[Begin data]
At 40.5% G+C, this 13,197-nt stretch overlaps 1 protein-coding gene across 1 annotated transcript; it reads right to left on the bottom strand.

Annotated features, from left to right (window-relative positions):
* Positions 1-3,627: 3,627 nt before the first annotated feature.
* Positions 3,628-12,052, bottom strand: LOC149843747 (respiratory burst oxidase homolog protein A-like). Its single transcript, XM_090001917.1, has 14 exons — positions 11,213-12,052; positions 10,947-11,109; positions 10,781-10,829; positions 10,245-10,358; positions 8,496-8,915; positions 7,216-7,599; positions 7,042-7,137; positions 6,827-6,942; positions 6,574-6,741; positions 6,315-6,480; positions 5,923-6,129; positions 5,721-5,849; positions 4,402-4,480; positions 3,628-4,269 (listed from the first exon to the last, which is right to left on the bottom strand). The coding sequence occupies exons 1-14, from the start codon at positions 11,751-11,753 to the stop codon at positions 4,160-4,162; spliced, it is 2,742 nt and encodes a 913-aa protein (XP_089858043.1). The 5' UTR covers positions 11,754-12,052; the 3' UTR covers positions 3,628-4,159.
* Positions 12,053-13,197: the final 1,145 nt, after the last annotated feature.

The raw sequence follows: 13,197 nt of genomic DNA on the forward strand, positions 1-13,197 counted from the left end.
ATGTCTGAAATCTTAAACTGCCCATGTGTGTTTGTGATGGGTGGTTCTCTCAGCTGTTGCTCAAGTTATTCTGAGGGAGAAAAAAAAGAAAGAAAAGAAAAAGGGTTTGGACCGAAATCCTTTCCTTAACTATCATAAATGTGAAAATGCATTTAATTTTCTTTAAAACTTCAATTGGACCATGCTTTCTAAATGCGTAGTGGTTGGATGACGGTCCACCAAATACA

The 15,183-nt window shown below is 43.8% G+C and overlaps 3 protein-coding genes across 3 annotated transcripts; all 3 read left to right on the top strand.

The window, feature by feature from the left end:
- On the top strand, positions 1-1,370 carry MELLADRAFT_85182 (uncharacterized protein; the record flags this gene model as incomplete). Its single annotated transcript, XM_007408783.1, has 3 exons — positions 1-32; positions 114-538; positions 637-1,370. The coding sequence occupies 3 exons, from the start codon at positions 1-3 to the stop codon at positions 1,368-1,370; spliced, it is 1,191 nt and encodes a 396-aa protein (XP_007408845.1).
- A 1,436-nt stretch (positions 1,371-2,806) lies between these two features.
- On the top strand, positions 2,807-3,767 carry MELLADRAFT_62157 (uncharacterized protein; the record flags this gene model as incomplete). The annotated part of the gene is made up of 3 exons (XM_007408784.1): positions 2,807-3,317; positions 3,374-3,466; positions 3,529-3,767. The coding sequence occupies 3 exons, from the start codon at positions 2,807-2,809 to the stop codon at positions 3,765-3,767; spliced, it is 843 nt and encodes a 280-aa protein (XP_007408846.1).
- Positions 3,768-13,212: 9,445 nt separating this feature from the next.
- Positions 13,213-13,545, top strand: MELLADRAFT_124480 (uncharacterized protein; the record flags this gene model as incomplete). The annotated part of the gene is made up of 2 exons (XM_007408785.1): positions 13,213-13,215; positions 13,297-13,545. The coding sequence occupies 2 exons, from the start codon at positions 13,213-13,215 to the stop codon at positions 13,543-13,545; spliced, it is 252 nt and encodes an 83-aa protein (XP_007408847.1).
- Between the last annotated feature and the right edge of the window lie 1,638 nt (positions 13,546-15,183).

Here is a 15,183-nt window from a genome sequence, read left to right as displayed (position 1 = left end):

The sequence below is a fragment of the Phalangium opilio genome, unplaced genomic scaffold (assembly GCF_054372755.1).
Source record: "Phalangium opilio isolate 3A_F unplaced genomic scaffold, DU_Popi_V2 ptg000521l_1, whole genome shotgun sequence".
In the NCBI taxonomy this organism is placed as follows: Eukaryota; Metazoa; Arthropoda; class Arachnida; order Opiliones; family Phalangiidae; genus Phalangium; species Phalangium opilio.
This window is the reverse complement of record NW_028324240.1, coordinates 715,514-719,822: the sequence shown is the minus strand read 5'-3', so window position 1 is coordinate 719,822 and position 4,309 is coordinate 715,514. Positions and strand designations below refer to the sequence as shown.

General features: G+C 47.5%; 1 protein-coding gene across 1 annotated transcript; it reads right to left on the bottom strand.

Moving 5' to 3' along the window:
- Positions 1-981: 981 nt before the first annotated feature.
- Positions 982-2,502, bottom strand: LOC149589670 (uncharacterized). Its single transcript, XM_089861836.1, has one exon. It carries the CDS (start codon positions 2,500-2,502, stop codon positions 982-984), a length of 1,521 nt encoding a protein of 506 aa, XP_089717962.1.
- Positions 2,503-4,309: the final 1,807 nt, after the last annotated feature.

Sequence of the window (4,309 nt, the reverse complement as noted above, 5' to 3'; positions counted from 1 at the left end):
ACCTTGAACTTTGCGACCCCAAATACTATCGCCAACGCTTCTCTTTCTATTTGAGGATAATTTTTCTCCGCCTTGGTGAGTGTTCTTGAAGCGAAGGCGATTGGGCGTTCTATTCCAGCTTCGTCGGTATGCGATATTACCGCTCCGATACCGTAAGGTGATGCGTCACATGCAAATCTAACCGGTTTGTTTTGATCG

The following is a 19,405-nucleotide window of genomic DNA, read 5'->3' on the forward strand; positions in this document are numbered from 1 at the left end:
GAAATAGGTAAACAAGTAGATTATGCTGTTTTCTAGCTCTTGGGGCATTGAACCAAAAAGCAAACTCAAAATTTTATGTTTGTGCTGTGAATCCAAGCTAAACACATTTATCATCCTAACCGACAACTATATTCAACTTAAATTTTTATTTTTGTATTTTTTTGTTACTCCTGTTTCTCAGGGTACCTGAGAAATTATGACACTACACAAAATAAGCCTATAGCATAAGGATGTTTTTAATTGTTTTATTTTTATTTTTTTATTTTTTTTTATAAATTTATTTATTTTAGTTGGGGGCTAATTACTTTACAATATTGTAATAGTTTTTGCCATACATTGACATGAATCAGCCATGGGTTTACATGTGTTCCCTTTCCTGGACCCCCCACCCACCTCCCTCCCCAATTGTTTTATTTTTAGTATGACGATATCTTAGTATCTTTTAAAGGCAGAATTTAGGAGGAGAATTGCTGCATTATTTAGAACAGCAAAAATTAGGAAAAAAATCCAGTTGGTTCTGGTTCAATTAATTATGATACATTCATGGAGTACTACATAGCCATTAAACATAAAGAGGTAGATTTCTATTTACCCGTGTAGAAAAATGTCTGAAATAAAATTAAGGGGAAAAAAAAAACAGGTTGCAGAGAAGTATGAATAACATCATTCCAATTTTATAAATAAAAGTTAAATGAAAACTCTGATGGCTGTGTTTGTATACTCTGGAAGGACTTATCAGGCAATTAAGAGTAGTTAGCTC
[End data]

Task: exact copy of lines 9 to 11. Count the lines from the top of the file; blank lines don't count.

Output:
The window, feature by feature from the left end:
- On the top strand, positions 1-1,370 carry MELLADRAFT_85182 (uncharacterized protein; the record flags this gene model as incomplete). Its single annotated transcript, XM_007408783.1, has 3 exons — positions 1-32; positions 114-538; positions 637-1,370. The coding sequence occupies 3 exons, from the start codon at positions 1-3 to the stop codon at positions 1,368-1,370; spliced, it is 1,191 nt and encodes a 396-aa protein (XP_007408845.1).
- A 1,436-nt stretch (positions 1,371-2,806) lies between these two features.